Between the two of them Alina and Martín lower the tattoo parlor’s metal shutter. After putting on the locks, they begin to walk down Tacuba street which is bustling on Saturday with people. It’s a warm night, and the vendors at the Portales de Santo Domingo are fanning themselves with the leaflets and samples they’re handing out to passersby, eager to turn them into the last customers of the day. More than a few businesses have closed while others keep florescent lights shining on cheap but flashy merchandise: trinkets, paper lamps, costume jewelry, dolls, wind-up mice. The fast-food places with muted TVs continue to attract people who’ve lost themselves in a kind of bovine contemplation between watching and chewing. Chords from the Banda del Recodo, which someone’s played on the jukebox, are escaping from the Salón Madrid, and Martín asks to stop to buy a bottle of water. They walk into a corner store. The cashier tells Martín that she likes the bones tattoos on his arms, as if his skeleton were showing through. He tells her because she works at a neighboring business, he’ll do one for her at a discount any time she likes. She answers:
“But no bones. One with flowers like your friend…,” she says, gesturing at the one that Alina has on her neck that comes out from behind her left ear. Alina smiles and walks up to the clerk, almost her age. She stretches out her neck so she can appreciate it better.
“If you look closely, there’s a skull in the center of the flower…,” she tells her. The girl lets out an exclamation of surprise and approval.
They don’t make another stop before arriving at the Zócalo metro stop. As soon as they reach the area with the models of the pyramids of ancient Tenochtitlán, they say goodbye. They’re going in opposite directions: Martín to Iztapalapa and Alina to Tacuba. He says:
“I’ll see you on Monday. Say hello to Juan for me.”
“Sure… I’ll tell him. Have a good weekend,” she replies.
She goes down to the platform crawling with people who are returning to their homes, tired from the tug-of-war of shopping in the city’s center. A group of young mestizos with bandanas around their foreheads and t-shirts that show off their sinewy, weather-beaten arms are laughing among themselves, passing back and forth an effigy of San Judas Tadeo that measures almost half a meter. A text message distracts her. It’s from Juan, asking how long before she’ll arrive at the place where he’s agreed to pick her up. She hurries to tell him that she’s on her way. “But there’s lots of people, there’s no train, and the heat is unbearable…,” she finishes typing just before the train arrives with its rush of noise.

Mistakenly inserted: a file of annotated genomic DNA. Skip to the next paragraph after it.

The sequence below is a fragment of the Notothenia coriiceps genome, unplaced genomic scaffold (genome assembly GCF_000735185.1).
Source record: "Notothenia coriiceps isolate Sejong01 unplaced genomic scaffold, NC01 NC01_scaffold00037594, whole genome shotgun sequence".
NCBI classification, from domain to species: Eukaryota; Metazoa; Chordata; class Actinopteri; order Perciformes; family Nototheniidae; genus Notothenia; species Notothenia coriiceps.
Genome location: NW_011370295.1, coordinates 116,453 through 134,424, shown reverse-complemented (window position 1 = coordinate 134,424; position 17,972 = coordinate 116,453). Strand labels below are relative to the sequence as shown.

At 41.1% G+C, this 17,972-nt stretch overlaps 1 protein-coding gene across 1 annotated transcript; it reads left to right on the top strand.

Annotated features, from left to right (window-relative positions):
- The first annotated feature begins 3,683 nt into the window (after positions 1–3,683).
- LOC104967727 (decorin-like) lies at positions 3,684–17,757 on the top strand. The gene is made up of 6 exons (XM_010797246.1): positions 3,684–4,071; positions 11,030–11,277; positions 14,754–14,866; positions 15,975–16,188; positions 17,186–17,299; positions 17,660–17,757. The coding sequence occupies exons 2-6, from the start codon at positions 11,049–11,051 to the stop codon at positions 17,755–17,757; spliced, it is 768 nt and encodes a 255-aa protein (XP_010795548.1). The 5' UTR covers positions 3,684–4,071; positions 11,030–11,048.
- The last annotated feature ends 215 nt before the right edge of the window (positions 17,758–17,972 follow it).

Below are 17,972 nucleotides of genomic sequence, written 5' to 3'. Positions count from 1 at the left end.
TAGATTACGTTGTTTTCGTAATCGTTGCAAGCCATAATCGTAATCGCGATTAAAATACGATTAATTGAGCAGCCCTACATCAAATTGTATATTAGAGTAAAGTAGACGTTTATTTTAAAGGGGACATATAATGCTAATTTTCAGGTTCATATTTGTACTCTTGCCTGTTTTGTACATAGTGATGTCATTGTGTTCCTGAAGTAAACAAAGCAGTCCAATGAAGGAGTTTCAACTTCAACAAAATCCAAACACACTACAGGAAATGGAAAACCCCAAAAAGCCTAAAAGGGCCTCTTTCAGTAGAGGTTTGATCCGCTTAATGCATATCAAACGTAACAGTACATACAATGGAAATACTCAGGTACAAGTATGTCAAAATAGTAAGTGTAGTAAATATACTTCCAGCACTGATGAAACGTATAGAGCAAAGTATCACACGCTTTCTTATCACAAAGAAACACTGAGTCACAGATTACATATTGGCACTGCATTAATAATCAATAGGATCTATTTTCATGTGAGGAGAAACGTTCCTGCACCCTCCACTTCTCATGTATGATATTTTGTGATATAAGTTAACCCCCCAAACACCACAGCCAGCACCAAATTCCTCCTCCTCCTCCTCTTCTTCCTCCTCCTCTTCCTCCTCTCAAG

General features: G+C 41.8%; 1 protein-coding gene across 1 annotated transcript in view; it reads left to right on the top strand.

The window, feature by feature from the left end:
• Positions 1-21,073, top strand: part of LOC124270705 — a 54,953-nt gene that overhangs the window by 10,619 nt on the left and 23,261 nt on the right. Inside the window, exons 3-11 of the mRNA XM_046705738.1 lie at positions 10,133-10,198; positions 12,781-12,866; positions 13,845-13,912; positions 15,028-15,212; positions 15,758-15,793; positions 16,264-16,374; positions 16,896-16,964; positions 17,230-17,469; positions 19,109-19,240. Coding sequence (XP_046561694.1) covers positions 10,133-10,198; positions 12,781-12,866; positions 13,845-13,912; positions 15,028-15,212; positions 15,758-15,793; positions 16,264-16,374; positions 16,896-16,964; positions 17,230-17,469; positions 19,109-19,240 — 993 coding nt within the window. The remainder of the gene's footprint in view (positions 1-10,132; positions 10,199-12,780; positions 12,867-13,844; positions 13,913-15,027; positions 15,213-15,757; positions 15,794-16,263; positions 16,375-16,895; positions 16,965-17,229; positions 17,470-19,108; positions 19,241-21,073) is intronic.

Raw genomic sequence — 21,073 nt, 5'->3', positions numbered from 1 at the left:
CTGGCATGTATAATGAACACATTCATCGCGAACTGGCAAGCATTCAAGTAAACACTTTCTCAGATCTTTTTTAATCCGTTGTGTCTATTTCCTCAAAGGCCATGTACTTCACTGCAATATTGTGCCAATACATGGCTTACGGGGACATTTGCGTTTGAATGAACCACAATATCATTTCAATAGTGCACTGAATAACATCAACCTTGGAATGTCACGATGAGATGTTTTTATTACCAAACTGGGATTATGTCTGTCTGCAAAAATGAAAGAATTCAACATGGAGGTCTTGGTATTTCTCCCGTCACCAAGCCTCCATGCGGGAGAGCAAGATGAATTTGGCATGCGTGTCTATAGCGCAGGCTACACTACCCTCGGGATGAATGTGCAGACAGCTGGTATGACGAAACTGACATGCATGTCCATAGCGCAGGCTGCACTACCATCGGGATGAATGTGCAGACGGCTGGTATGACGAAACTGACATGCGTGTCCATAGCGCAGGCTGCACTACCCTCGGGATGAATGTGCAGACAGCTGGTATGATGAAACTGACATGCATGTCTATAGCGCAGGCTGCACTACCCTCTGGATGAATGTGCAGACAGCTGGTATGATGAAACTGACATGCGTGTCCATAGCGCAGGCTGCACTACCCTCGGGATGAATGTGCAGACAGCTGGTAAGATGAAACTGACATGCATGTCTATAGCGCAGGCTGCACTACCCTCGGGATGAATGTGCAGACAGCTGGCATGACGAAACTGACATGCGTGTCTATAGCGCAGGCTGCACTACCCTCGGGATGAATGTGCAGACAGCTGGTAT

As she enters the car she remembers Juan. His soft beard, his designer hands, the wood-scented lotion that he rubs on his chest and underarms, always fresh and clean-smelling no matter how much he sweats. They’ve been living together for a little over a year. In a few months, they’ll travel to Atlanta for a tattoo convention. Many of the designs that Aline tries on her customers, and have earned her a certain reputation among tattoo artists in the city’s center, are Juan’s. Scaled dragons, stylized fairies, flowers from an uncommon garden of delight.
After entering, a couple of spots open. She chooses the one closest to the doors. Seated in front of her is a woman with two small boys who are sleeping, each one resting on the other. A street vendor elbows his way through the crowd, selling small portable fans that he places in front of the passengers’ faces to demonstrate their effectiveness. When he places one near Alina, she feels the caress of air and can’t keep from smiling at the man in a sign of gratitude. As soon as the vendor walks away, she again breathes in the train’s hot air heavy with odors. She notices that most of the passengers are wearing light clothes exposing necks, arms, legs, thirsty for fresh air, skins that exhale a breath of organic-laden humanity. The children are asleep, their tiny faces softened by the laxness of sleep, their hair soaked with sweat. It seems to her that one of them, the smallest, is uncomfortable as he sleeps because he furrows his brow and wrinkles his nose, annoyed as if refusing to breath. She turns to look at the other passengers in front of her and discovers suddenly in their tired and sweat-soaked faces an unmistakable look of disgust.
It’s then that she notices the stale odor of concentrated moisture. She looks out of the corner of her eye at the man beside her. Unlike the others, he’s wearing a dark suit of threadbare fabric, shining from wear, his gnarled hands sticking out from the sleeves, exposing his sallow, opaque skin. She also notices that the man’s thin and that his perfectly coiffed hair’s greasy and sparse. She discovers all this without looking at him directly. Because she also knows that the unpleasant odor that everyone perceives and that she’s just identified, emanates from him, from his clothes, his pores, his folds. A smell that burrows in her unknown memory of dark, secret things. She’s about to get up even though there are still several stops before she reaches her destination. It’s an instinctive reaction that’s controlled only by the fear of betraying her rejection, a kind of modesty born of embarrassment for someone else. In her job as a tattoo artist she’s become accustomed to the smell of clients’ skin, a mixed essence of animal remnants that food and emotions intensify. There are also mineral scents from the inks, concentrations of purity uncommon to the human olfactory that can border on pestilence. But what she’s now breathing is beyond her tolerance. She takes her hand to her neck, there where the exposed tattoo blooms, as if to prevent the that smell from contaminating her.